Haiku — Christmas

SpikeSchulzMuseum2013

Charles Schulz Museum

 

Something with needles —
brought us a Christmas tree home
Saguaro cactus

 

Posted to Frank J. Tassone’s Haikai Challenge #13, where the kigo challenge word is Christmas.

Merry Christmas for those who will have it (and Happy Chanukah, Happy Kwanzaa, etc.), and happiness for those who won’t.

American Haiku – Winter Solstice

Sun hides inside cave —
America’s winter comes
we hold on for Spring

Posted to Frank J. Tassone’s American Haijin Haiku Challenge #12.  The challenge word(s) are “Winter Solstice.”  I thank Frank for posting this on his blog, allowing us to be unconventional at times with our approach to what would normally be traditional Japanese forms… except very few of us speak Japanese… and even if we did, we’d bugger up the forms, because they are a part of the Japanese culture.  I’m thankful that our Japanese brothers and sisters suffer us in our ignorance and conceit!

Troiku – Fish Crow

Fish Crow gives color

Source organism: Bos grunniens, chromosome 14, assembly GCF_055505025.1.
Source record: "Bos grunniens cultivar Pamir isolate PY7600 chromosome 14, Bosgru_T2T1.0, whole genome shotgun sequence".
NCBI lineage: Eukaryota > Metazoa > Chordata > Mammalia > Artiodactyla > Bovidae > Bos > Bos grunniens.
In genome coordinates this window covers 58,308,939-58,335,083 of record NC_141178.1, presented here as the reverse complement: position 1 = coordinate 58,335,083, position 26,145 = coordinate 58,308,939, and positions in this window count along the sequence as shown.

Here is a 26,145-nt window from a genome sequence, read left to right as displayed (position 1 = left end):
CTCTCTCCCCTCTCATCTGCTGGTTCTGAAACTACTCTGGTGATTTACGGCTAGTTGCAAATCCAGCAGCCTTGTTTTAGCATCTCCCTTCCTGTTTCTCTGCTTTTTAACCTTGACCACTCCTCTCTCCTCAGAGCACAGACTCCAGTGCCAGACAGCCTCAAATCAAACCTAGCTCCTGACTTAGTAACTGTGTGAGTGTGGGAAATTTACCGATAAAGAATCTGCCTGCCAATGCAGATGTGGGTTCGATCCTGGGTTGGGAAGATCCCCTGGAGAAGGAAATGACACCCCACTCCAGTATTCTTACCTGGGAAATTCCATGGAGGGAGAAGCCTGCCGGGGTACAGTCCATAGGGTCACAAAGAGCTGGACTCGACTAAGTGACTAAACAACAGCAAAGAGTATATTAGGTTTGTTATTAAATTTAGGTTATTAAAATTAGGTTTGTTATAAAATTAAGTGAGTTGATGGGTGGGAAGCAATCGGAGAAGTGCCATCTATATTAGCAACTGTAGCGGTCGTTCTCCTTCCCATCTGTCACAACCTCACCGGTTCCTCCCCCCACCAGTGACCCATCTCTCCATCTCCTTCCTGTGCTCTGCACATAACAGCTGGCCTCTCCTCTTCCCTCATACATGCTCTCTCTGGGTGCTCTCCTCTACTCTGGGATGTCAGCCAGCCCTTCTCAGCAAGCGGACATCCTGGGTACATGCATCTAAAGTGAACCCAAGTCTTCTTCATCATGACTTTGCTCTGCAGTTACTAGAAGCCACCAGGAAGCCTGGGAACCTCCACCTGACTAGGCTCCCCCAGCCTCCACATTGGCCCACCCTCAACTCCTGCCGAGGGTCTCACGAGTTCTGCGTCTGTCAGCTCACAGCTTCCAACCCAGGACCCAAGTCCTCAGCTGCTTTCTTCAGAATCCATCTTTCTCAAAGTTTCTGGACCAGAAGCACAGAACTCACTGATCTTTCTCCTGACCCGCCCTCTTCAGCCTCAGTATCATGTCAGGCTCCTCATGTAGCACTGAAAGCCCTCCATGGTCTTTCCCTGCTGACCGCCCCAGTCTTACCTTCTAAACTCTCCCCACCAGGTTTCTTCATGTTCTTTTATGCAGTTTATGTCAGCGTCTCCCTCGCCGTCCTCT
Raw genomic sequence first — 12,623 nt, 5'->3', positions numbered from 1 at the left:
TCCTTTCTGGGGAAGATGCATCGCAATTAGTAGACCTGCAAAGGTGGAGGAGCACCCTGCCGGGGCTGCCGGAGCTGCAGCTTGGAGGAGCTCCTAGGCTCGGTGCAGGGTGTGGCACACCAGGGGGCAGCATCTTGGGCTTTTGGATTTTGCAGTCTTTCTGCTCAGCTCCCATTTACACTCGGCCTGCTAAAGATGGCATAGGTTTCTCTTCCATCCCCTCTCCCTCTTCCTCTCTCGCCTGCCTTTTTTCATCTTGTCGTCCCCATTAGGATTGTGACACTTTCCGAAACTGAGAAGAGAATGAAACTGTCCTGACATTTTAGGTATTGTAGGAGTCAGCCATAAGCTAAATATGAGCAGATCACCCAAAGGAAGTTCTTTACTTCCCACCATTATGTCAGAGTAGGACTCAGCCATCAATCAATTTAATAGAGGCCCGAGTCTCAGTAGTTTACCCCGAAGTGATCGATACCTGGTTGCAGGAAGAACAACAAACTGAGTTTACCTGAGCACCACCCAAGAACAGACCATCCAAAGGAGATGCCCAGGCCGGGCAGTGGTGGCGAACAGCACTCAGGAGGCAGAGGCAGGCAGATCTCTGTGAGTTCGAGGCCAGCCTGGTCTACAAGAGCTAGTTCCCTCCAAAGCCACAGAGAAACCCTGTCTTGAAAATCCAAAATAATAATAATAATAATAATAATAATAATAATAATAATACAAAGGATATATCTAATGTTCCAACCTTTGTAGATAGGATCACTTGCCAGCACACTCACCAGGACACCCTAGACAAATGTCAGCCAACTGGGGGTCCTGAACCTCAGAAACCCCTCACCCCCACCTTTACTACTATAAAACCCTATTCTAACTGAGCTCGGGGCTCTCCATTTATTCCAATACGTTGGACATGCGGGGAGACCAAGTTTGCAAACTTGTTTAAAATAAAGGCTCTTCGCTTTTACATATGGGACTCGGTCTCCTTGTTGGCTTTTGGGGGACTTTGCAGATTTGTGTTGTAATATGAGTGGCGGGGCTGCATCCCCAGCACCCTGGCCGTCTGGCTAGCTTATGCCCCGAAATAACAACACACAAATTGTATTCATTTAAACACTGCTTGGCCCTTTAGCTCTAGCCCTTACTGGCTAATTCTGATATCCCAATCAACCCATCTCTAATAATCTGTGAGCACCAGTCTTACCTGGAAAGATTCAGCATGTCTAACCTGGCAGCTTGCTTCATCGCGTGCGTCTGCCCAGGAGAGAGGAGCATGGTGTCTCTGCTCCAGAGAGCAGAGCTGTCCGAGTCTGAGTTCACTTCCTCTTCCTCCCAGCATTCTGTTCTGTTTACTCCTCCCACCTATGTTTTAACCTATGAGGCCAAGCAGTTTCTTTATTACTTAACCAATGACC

to more and more of the day
my heart says, “Un uh!”

Fish Crow gives color
on a Fall day and I laugh
we are brothers now

To more and more of the day
an urgency comes
speeding to solstice

My heart says, “Un uh!”
as Fall draws toward winter
my mantra, “Come, Spring!”

This was written in response to Frank J. Tassone’s Haikai Challenge #4.  The challenge word is Darkness.  While technically not one of the ancient and accepted Japanese forms (at least in its totality), the Troiku feeds off the first “stanza,” a traditional Haiku.

Back in 2012 (or 13?) Chèvrefeuille, the host of Carpe Diem Haiku Kai, introduced the form he called, Troiku.  Follow the link for more information on this form.  It’s an interesting twist on an ancient and revered poetry form.  It’s also a lot of fun!

By the way… the Fish Crow’s call really does sound like he’s saying, “Un uh!”  Contrary bird!